Time for a new national anthem

Updated: Monday, July 14, 2014
Time for a new national anthem story image
KALAMAZOO, Mich. (NEWSCHANNEL 3) - The latest World Cup, with its drama, athleticism, controversy  and passion seems to be opening the eyes of lots of Americans as to why futbol--we call it soccer--is the most popular sport in the world.

ESPN’s ratings are up, thousands are gathering at outdoor locations to watch it on giant screens, and today thousands of Americans were said to have called in sick so they could stay home and watch the USA play Germany.

Tonight, in Tom’s Corner, our Tom Van Howe says the games have also inspired him to lobby for a new national anthem.

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If you’ve been watching, you may have noticed that when the national anthems of the 32 teams who qualified for this years world cup are played before each game, the players sing.

They really sing! They’re into it. And the fans, from the audaciously dressed with face paint to those who look like they’re on their way to lunch, also really sing.

From Costa Rica to Japan, and from France to Cameroon,  its an incredible display of nationalism and pride.

But--and I’m not sure what it means, but--when it comes to the United States and the Star Spangled Banner, our guys just don’t muster the same enthusiasm.

It just isn’t there.

Some of them do sing, some seem to be mouthing the words, and some don’t even do that.

Maybe its because the Star Spangled Banner, written by Francis Scott Key during the British bombardment of Baltimore’s Fort McHenry during the War of 1812, is hard to sing. It covers one-and-a-half octaves and lots of people know from the get-go they’re not going to be able to hit those high notes, so they don’t even try.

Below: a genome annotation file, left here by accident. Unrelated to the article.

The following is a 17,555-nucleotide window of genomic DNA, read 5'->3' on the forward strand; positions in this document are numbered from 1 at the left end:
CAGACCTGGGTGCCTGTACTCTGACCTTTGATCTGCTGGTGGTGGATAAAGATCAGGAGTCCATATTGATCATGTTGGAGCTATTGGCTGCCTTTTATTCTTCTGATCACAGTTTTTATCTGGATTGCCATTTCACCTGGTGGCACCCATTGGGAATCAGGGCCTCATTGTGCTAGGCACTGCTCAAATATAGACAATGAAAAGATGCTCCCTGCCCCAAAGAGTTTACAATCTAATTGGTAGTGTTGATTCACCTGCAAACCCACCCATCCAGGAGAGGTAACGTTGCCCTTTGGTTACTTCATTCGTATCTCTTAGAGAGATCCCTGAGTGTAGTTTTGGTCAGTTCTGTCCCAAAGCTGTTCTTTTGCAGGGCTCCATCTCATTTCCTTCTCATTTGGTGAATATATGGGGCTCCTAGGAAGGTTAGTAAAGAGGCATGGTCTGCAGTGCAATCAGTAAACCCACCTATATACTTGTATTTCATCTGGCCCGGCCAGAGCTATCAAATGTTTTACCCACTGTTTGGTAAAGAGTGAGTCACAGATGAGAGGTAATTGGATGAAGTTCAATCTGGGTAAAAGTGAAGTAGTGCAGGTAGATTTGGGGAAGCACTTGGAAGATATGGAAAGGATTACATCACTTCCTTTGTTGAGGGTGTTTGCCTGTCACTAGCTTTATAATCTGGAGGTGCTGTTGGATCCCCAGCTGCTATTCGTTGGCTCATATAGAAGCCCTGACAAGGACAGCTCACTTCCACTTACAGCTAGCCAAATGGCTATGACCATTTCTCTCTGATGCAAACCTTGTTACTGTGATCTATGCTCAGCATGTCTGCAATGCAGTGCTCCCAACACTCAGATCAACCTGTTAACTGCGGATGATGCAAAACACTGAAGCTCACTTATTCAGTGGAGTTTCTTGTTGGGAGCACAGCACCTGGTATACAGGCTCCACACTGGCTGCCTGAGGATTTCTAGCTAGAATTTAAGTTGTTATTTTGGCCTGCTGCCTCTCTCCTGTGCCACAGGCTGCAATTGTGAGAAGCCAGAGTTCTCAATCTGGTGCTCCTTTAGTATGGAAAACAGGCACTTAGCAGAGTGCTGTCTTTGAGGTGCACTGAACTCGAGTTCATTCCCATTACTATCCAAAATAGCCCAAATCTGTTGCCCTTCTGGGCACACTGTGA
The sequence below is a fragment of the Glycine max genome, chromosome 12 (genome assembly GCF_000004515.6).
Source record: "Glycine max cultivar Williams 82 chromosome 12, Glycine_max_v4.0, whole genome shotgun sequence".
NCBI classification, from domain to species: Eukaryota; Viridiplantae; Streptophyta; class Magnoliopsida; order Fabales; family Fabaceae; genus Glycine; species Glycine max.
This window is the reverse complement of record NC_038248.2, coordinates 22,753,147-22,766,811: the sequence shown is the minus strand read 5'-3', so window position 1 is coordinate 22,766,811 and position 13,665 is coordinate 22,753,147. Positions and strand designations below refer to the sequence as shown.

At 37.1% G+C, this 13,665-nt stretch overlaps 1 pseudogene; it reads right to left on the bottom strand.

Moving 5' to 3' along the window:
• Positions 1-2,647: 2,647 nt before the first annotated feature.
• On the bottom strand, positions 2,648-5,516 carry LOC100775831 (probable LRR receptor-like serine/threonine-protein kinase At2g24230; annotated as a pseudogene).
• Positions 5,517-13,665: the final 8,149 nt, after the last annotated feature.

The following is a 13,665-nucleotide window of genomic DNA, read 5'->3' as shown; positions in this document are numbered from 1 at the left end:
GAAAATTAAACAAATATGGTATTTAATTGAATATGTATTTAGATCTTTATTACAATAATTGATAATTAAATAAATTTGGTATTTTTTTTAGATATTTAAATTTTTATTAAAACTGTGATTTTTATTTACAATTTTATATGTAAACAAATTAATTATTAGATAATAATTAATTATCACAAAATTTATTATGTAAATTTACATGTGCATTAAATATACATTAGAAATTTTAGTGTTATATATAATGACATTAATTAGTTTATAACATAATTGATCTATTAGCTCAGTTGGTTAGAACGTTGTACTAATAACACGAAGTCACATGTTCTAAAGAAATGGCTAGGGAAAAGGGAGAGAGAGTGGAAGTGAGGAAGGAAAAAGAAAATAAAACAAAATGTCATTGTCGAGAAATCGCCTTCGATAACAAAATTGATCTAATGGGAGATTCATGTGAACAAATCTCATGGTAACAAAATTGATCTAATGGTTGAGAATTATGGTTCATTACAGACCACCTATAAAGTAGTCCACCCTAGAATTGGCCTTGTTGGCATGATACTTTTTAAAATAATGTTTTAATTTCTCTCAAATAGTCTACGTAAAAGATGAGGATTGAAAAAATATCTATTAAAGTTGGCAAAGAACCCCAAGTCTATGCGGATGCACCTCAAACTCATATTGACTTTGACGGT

Or maybe its because in these troubled times the song is too militaristic--too much about conquest, too jingoistic.

For whatever the reason, our fervor for the song pales in comparison to other countries sharing this worldwide stage of the World Cup.

Maybe this is the time to renew the debate over which song ought to be our national anthem--the Star Spangled Banner, or America the Beautiful.

For one thing...it’s a song everyone can sing. For another, it’s a beautiful song with the kind of  optimistic imagery that we often associate with what we think makes our country so great--the fruited plains, the majestic rocky mountains, the amber waves of grain.

Listen to parts of the second verses of both songs--from the Star Spangled Banner: "then conquer we must, when our cause it is just, and this be our motto, in God is our trust."

And from America the Beautiful: "America, America, God mend thine every flaw; confirm thy soul in self-control, thy liberty in law."

One talks about conquest, the other about a country and its people--from sea to shining sea.

One talks about how our flag was still there--the other about endless possibilities.

And it can be sung.

Congress made the Star Spangled Banner our national song in 1931. It's been long enough.